Stomach cancer, also known as gastric cancer, is a type of cancer that originates in the cells lining the stomach. It is the fifth most common cancer worldwide, with an estimated 1 million new cases diagnosed each year. While stomach cancer can occur at any age, it is most common in people over the age of 50.

Symptoms of stomach cancer can be difficult to identify in its early stages, as they may be like those of other gastrointestinal conditions. Some of the most common symptoms include:

  • Abdominal pain or discomfort
  • Nausea and vomiting
  • Loss of appetite and weight loss
  • Bloating or feeling full after eating small amounts of food
  • Heartburn or indigestion

The exact cause of stomach cancer is not known, but there are several factors that may increase a person’s risk, including:

  • Age: stomach cancer is more common in people over the age of 50
  • Gender: men are more likely to develop stomach cancer than women
  • Family history: having a close relative with stomach cancer increases the risk
  • Diet: a diet high in smoked, salted, or preserved foods may increase the risk
  • Infection with H. pylori bacteria
  • Smoking: smokers are at increased risk for stomach cancer
  • Gastritis or other conditions affecting the stomach lining

Diagnosis of stomach cancer usually begins with a physical exam, followed by a series of tests, including:

  • Endoscopy: a procedure in which a thin, flexible tube with a camera is inserted into the stomach to examine the lining
  • Biopsy: removal of a small piece of tissue for examination under a microscope
  • Imaging tests, such as X-rays, CT scans, and MRI scans
  • Blood tests to check for the presence of cancer markers

Treatment of stomach cancer depends on the stage and location of the cancer, as well as the overall health of the patient. Some of the most common treatments include:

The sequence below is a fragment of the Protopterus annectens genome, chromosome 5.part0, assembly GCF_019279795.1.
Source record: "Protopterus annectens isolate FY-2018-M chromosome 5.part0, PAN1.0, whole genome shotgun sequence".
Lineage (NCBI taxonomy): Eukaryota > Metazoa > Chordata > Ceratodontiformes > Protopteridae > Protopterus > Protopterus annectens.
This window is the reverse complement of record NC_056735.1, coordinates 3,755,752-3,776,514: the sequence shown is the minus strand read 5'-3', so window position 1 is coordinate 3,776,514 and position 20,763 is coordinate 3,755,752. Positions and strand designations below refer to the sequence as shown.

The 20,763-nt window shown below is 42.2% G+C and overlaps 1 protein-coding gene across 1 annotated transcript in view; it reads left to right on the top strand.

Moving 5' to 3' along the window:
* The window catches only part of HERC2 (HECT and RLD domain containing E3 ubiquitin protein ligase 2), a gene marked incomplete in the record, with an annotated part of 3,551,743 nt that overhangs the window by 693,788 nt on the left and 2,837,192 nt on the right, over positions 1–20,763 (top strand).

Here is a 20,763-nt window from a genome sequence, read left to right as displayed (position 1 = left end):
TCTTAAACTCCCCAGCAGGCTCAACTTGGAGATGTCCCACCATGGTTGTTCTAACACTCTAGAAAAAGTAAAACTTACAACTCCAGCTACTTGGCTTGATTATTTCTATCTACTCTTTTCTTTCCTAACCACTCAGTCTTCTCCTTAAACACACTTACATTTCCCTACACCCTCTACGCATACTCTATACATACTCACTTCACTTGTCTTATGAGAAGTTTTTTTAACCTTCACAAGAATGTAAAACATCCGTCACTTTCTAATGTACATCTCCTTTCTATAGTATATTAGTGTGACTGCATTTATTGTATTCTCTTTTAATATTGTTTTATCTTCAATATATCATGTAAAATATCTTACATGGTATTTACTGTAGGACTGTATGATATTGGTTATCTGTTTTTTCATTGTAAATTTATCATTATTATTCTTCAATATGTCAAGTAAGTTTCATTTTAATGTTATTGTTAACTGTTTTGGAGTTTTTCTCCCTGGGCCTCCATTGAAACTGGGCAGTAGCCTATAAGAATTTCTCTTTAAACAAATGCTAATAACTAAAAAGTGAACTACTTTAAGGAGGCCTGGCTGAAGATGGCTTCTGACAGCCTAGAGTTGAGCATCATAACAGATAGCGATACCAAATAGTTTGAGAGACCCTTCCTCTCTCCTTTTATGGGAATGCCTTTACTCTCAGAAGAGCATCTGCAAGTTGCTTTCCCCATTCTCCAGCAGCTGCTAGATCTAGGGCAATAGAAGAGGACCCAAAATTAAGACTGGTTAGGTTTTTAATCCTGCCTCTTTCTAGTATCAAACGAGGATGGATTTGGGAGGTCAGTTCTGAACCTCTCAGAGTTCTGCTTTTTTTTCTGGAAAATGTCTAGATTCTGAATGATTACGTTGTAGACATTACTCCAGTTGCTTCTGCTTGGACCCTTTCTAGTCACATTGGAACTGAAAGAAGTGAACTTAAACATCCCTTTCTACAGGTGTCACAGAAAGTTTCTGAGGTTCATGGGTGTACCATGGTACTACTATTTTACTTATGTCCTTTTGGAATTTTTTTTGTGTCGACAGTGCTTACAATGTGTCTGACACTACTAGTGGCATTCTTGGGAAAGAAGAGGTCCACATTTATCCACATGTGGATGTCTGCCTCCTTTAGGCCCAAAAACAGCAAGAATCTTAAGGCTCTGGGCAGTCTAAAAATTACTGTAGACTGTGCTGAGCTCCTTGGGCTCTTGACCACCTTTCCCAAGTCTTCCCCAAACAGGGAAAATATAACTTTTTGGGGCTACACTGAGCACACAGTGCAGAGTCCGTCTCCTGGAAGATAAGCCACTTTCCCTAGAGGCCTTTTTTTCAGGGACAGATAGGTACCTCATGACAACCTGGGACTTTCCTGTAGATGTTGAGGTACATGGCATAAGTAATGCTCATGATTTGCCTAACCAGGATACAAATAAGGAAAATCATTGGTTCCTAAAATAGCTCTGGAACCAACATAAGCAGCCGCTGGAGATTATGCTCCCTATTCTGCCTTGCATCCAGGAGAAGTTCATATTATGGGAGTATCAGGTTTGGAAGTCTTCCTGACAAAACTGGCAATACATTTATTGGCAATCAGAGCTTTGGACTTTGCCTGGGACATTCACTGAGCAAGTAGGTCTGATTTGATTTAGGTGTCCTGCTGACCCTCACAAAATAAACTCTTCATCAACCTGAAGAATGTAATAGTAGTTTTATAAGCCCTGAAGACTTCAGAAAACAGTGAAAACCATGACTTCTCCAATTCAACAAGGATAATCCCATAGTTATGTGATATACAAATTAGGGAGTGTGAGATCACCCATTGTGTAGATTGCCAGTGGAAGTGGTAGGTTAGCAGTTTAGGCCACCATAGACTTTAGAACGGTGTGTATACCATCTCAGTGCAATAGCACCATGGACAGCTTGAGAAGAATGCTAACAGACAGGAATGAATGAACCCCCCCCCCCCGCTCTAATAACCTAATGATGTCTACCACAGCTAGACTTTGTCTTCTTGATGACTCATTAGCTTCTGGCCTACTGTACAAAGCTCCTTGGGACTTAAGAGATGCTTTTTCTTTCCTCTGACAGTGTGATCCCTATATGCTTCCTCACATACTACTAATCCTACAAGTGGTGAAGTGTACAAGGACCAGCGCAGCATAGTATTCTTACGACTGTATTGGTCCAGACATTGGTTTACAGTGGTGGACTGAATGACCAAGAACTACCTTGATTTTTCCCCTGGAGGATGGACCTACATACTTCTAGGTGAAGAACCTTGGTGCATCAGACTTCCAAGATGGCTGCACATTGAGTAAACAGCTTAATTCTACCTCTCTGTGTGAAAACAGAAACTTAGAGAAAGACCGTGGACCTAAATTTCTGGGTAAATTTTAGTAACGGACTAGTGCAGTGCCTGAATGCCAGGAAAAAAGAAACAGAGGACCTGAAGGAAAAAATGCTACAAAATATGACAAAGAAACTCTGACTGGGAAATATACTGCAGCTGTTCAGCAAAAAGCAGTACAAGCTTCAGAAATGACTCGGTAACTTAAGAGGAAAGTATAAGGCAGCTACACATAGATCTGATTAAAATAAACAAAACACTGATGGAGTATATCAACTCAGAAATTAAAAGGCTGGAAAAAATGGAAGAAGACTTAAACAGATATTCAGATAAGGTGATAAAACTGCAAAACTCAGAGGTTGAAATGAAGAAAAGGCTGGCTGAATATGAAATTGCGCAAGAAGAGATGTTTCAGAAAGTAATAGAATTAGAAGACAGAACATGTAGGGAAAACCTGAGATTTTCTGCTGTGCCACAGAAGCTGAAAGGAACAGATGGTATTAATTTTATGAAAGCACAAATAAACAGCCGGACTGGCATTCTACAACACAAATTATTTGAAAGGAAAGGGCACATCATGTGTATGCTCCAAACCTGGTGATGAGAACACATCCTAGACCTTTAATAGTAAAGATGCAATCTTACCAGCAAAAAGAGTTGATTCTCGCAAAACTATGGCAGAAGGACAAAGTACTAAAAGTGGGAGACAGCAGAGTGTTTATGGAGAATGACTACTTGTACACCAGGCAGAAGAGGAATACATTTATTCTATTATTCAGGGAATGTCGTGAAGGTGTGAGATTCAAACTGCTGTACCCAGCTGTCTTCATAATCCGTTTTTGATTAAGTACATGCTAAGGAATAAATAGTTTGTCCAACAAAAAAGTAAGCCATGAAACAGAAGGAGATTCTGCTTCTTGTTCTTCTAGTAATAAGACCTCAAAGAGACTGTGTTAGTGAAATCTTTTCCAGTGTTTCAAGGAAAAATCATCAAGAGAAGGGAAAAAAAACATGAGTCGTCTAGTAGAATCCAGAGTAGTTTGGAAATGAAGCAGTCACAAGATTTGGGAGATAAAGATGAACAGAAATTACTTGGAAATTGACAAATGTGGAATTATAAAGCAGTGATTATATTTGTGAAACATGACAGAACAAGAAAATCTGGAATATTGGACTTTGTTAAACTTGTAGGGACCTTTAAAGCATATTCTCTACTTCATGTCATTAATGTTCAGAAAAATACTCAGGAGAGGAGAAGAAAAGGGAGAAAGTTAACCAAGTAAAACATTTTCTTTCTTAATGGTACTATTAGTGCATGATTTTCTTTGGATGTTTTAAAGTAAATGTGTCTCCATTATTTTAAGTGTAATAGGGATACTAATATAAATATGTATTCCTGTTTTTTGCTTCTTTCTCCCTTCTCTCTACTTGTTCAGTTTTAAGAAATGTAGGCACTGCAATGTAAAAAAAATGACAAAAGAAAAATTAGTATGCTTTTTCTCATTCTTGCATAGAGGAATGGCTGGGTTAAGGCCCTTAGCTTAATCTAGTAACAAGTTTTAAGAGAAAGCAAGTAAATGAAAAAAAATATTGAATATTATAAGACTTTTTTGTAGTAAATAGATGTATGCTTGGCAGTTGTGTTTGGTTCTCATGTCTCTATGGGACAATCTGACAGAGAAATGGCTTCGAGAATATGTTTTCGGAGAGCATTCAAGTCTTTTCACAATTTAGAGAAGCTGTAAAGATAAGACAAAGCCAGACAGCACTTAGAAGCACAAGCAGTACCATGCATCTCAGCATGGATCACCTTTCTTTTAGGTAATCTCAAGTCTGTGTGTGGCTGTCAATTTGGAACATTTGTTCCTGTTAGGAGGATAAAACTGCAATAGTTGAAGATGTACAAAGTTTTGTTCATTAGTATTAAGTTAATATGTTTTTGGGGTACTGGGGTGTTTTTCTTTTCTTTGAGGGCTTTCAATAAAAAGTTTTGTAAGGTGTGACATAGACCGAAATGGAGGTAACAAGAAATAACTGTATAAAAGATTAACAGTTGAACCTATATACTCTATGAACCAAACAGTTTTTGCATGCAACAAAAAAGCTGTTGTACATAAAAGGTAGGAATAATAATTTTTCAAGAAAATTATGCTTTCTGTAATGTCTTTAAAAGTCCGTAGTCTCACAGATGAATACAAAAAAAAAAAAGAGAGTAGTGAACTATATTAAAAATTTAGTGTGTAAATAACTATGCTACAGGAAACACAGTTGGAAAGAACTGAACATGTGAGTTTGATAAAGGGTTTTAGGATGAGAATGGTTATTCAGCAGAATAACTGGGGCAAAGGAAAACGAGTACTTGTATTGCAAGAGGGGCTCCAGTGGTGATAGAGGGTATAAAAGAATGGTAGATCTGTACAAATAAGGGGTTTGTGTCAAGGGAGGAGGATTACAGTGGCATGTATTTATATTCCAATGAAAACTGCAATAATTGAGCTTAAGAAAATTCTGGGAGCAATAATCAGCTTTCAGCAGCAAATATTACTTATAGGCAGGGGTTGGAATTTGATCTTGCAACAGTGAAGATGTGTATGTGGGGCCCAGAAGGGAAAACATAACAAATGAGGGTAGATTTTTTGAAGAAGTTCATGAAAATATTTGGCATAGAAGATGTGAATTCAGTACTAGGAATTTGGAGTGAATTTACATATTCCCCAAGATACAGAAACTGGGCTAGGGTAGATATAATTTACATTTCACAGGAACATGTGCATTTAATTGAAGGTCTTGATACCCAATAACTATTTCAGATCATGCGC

• Surgery: removal of the cancerous tissue, which may involve removing part of the stomach or the entire stomach
  • Chemotherapy: the use of drugs to kill cancer cells
  • Radiation therapy: the use of high-energy radiation to kill cancer cells
  • Targeted therapy: drugs that target specific genetic mutations that drive the growth of cancer cells

The prognosis for stomach cancer varies, depending on the stage of the cancer and the overall health of the patient. Early detection and treatment can improve the chances of a successful outcome.

Overall, stomach cancer is a serious condition that requires prompt diagnosis and treatment. If you are experiencing any symptoms that may be related to stomach cancer, it is important to see a doctor as soon as possible. With early detection and treatment, many people with stomach cancer can achieve a full recovery.


  1. International Agency for Research on Cancer. (2021). Stomach cancer. Retrieved from
  2. American Cancer Society. (2021). Stomach cancer. Retrieved from
  3. National Cancer Institute. (2021). Stomach cancer treatment (PDQ®)–health professional version. Retrieved from

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